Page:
Richard Lowe is a producer, director and editor. 

Having worked for all the major broadcasters in the UK he came to the US in 1999 and since then has accumulated a diverse range of credits in documentary film and television.  As an editor, Richard has cut everything from museum installations to feature documentaries.  Dealing with subject matter as disparate as migrant farm workers, video game fanatics and Palestinian soccer players.  Documentaries such as Valley of Tears, Bang The Machine and Goal Dreams have played in renowned Film Festivals around the world and have aired on PBS and Sundance Channel.

In 2003 Richard edited Imagining America, a two-hour special for PBS about American art and culture in the twentieth century.  In 2009 he edited Schmatta, Rags To Riches, a feature length documentary about the garment industry, globalization and the wider American economy for HBO. In 2010 he edited Triangle, Remembering The Fire, a film about the Triangle Shirtwaist Factory fire, also for HBO – which aired on the 100th anniversary of the fire in March 2011.

In 2004 Richard began a long and fruitful association with VH1. He was one of the directors of VH1’s award-winning series And You Don’t Stop: 30 years of Hip Hop.  That was followed in 2006 by The Drug Years, which won both the Cine Golden Eagle and a Telly Award.  In  2006 he directed and produced VH1’s Sex: the Revolution a multi-part series documenting the sexual revolution of the 60s and 70s. 


Martin Torgoff is a writer and film-maker. 

In 1986, Torgoff published American Fool: The Roots and Improbable Rise of John Cougar Mellencamp (St. Martin's Press), which was awarded the Deems Taylor Prize by the American Society of Composers, Authors and Publishers for its excellence.

In 1987, he wrote Elvis '56, a critically acclaimed hour-long film about that single meteoric year in Presley's life. Produced and directed by the Academy Award winning documentary team of Alan and Susan Raymond, the film was nominated as Best Documentary at the US Film Festival. Tom Shales of the Washington Post lauded the piece as not only the best film ever made about Elvis, but also "one of the best ever produced on a rock and roll figure"; Rolling Stone, in its review, was particularly generous with its praise for the writing of the film--"hats off to Martin Torgoff's script." The film has since been singled out by artists like Bob Dylan and Paul McCartney as one of their personal favorites as well.

The following year, Torgoff wrote Non Stop for singer Julio Iglesias, an hour-long television special filmed in Asia and Australia for worldwide syndication. In 1988, he was hired by Prince to write an authorized musical documentary which was slated to become his first television special. In 1991, The Making of Pump (CBS Video Enterprises), a feature-length documentary that Torgoff wrote and directed for Aerosmith, became a multi-platinum selling home video.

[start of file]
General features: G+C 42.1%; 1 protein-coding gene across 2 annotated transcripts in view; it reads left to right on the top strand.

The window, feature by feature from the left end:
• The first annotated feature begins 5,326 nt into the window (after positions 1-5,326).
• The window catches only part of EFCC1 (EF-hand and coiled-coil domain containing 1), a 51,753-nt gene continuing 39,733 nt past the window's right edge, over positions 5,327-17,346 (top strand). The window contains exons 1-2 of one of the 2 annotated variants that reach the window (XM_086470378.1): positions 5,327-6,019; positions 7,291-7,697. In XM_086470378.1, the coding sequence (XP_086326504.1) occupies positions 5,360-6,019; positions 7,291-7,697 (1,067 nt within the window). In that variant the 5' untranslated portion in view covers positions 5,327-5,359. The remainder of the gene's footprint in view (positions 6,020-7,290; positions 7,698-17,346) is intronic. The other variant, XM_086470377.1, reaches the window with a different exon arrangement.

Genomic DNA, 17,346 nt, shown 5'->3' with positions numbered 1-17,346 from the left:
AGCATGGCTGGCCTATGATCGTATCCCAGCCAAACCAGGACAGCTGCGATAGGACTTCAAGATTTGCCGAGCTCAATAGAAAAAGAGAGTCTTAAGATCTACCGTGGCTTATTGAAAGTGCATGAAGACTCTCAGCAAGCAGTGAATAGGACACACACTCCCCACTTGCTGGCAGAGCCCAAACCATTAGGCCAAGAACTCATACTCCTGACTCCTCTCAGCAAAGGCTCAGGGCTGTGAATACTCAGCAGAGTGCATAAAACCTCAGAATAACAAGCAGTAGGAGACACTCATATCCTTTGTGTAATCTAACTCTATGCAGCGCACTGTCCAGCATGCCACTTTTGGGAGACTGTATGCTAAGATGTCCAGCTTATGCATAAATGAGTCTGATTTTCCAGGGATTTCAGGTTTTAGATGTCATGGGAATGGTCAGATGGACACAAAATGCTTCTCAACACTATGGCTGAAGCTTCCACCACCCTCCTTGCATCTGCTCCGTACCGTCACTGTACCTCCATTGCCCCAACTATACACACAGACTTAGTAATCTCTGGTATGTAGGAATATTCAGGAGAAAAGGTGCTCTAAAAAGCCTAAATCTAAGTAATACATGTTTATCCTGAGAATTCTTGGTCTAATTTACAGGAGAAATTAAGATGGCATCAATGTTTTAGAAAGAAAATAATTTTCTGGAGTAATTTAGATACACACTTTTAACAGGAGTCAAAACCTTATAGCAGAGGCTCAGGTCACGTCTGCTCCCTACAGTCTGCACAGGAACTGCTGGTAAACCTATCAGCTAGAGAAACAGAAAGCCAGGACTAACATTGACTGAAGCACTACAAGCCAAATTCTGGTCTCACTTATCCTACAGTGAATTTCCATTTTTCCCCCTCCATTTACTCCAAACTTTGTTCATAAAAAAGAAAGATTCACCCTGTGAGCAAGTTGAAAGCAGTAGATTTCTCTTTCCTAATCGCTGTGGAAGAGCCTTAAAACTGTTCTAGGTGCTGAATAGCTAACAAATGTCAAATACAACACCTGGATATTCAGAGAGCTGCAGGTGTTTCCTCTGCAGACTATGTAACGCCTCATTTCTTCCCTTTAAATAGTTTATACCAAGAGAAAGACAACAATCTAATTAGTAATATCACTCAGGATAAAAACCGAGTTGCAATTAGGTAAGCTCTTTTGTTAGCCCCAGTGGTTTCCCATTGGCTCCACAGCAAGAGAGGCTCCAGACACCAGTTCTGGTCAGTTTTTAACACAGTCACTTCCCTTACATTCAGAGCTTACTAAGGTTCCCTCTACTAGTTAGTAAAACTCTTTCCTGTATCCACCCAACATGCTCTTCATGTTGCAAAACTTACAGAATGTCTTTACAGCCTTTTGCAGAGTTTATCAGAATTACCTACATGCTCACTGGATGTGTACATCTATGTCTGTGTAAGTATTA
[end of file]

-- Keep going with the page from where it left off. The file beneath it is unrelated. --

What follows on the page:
In 1992, Torgoff began Can't Find My Way Home: America in the Great Stoned Age, 1945-2000, a major work of non fiction about the American experience of illicit substances during the entire postwar era that would consume the next twelve years of his life. During that time, Torgoff served as a Field Producer for the authorized feature film on the Woodstock Festival of 1994 directed by Barbara Koppel, shooting all of the artist interviews for the film, and then produced special events and designed and implemented national media campaigns for projects like the launch of Grateful Dead Wear, the apparel line based on the thirty year history of the band which also raised money for the special scholarship fund that sent homeless children to Camp Winnarainbow, the circus and performing arts camp founded and run by Wavy Gravy. From 1999-2001, he worked as a producer in New York for CNN Worldbeat, which covered the international music scene. With the publication of Can't Find My Way Home by Simon & Schuster in May of 2004, Torgoff has turned his attention to speaking engagements and new book and television projects. He served as Writer/Consulting Producer and a major on-camera commentator for a four hour documentary series based on his most recent book called "The Drug Years" produced by VH1 in association with the Sundance Channel. First broadcast in June of 2006 to tremendous response; the show has since been seen by over 100 million people. Since then Torgoff has been worked on two additional series, both for VH1,again as Writer/Consulting Producer: Sex: The Revolution, a four-hour piece about the sexual revolution in America, broadcast in the summer of 2008; and Lords of the Revolution, a five hour series about the individuals and groups behind the cultural and political upheavals of the 60s and 70s, which aired in 2008.


Prodigious Media is an award-winning production company founded by Richard Lowe and Martin Torgoff.